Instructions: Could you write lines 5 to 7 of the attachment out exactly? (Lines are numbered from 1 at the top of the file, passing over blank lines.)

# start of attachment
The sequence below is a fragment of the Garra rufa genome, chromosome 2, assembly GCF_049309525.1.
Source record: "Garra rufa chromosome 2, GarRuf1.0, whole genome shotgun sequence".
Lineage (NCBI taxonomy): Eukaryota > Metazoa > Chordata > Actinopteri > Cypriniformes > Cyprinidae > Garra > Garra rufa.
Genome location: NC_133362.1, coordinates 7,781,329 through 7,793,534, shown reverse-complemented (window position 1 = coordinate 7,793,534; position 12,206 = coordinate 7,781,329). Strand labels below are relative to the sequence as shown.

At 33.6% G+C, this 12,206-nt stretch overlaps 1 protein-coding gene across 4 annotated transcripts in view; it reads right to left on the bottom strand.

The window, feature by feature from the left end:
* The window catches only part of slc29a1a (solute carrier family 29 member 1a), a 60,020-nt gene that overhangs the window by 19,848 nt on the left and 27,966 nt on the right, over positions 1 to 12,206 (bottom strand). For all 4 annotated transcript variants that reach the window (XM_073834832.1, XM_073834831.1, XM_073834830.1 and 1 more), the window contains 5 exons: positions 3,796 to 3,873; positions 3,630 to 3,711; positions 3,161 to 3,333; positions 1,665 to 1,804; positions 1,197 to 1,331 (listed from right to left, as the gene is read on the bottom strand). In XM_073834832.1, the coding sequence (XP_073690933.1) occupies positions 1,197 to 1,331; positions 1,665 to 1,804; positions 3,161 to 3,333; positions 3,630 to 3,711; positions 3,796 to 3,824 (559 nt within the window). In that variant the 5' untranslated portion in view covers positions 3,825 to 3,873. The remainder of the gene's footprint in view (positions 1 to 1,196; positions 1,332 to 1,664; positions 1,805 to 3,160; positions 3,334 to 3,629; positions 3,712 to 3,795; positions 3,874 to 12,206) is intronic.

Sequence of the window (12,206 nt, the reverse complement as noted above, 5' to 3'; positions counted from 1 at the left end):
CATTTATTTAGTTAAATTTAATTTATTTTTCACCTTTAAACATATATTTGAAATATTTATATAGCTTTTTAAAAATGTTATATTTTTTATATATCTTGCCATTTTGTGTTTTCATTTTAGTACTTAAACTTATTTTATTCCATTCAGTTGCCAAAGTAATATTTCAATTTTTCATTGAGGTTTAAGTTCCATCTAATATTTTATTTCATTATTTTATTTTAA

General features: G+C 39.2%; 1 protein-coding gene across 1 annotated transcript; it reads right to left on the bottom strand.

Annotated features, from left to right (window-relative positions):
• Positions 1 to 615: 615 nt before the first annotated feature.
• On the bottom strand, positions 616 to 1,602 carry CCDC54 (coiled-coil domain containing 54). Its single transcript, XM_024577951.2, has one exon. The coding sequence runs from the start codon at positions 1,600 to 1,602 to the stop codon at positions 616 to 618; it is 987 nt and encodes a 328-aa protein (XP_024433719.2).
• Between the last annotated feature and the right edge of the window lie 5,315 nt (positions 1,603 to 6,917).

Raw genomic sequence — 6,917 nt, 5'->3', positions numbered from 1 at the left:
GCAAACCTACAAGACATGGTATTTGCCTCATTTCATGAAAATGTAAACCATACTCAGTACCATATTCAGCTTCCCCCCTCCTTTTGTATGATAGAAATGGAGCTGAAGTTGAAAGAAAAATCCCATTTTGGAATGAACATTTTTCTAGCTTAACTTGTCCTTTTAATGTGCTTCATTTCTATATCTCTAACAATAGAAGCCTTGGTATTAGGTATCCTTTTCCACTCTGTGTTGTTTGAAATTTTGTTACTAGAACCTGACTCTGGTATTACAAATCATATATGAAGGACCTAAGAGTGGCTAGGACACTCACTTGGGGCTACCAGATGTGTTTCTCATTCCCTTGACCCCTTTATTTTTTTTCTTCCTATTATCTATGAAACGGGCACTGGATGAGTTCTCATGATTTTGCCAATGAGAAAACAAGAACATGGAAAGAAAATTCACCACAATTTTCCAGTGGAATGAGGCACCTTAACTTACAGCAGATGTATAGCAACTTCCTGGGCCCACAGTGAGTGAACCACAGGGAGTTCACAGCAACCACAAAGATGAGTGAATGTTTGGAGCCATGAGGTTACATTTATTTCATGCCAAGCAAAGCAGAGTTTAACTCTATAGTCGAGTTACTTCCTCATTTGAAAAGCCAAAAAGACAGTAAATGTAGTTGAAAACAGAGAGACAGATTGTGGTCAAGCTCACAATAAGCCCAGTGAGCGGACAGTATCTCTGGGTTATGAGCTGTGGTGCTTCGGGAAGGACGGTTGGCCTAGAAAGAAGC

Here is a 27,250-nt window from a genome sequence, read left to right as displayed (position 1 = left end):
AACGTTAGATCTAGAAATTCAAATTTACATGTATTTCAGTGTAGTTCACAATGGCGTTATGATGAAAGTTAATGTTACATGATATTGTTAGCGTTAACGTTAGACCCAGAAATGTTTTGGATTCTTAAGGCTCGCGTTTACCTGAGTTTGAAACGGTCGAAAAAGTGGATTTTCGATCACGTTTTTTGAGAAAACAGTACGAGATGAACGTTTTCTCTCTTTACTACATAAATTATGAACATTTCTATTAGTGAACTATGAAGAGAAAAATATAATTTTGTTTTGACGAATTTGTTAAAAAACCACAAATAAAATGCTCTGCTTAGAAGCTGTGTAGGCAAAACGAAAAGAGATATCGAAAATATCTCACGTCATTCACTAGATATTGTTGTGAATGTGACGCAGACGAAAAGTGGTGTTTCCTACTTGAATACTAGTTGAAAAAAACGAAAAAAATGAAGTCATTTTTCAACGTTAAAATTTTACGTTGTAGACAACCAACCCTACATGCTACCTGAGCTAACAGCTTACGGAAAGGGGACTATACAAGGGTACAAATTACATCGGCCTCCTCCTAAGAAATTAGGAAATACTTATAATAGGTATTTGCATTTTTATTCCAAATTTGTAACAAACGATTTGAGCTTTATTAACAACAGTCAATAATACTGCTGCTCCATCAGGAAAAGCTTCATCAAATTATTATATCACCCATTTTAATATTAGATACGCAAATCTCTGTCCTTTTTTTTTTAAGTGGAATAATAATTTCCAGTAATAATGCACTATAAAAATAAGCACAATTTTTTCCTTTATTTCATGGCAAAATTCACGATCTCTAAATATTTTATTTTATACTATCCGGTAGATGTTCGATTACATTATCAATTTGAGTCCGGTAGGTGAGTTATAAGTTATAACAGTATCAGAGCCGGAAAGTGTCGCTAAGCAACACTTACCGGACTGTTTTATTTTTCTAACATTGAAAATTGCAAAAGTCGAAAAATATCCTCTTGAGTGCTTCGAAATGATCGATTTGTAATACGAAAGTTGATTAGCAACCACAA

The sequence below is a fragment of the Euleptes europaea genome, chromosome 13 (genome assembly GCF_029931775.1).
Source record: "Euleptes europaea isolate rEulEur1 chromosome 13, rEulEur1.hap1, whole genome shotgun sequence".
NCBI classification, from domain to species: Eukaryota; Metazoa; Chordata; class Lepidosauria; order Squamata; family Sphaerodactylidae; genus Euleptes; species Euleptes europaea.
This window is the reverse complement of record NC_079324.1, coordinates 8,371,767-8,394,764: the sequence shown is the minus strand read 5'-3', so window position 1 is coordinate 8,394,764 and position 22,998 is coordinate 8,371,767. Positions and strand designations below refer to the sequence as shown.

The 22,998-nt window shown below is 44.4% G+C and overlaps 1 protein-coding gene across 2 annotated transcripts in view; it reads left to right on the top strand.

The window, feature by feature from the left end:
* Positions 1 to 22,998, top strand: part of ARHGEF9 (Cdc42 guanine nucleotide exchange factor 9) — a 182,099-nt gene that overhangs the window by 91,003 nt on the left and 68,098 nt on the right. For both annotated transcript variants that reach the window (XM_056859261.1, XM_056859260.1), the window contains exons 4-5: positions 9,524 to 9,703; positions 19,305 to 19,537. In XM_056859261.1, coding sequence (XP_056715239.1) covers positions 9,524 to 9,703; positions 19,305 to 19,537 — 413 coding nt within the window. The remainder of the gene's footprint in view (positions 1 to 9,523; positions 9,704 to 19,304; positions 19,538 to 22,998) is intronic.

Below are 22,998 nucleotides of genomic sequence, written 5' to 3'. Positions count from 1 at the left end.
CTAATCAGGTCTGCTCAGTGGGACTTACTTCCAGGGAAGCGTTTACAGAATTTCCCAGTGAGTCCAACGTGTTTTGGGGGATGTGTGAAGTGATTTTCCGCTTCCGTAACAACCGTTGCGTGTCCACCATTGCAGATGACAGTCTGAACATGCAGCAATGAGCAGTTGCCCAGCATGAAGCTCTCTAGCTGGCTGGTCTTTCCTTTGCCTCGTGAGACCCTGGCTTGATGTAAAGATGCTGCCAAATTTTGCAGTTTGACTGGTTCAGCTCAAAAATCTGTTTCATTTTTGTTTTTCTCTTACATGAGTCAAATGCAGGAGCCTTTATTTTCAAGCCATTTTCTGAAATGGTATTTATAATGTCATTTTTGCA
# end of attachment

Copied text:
At 33.6% G+C, this 12,206-nt stretch overlaps 1 protein-coding gene across 4 annotated transcripts in view; it reads right to left on the bottom strand.

The window, feature by feature from the left end:
* The window catches only part of slc29a1a (solute carrier family 29 member 1a), a 60,020-nt gene that overhangs the window by 19,848 nt on the left and 27,966 nt on the right, over positions 1 to 12,206 (bottom strand). For all 4 annotated transcript variants that reach the window (XM_073834832.1, XM_073834831.1, XM_073834830.1 and 1 more), the window contains 5 exons: positions 3,796 to 3,873; positions 3,630 to 3,711; positions 3,161 to 3,333; positions 1,665 to 1,804; positions 1,197 to 1,331 (listed from right to left, as the gene is read on the bottom strand). In XM_073834832.1, the coding sequence (XP_073690933.1) occupies positions 1,197 to 1,331; positions 1,665 to 1,804; positions 3,161 to 3,333; positions 3,630 to 3,711; positions 3,796 to 3,824 (559 nt within the window). In that variant the 5' untranslated portion in view covers positions 3,825 to 3,873. The remainder of the gene's footprint in view (positions 1 to 1,196; positions 1,332 to 1,664; positions 1,805 to 3,160; positions 3,334 to 3,629; positions 3,712 to 3,795; positions 3,874 to 12,206) is intronic.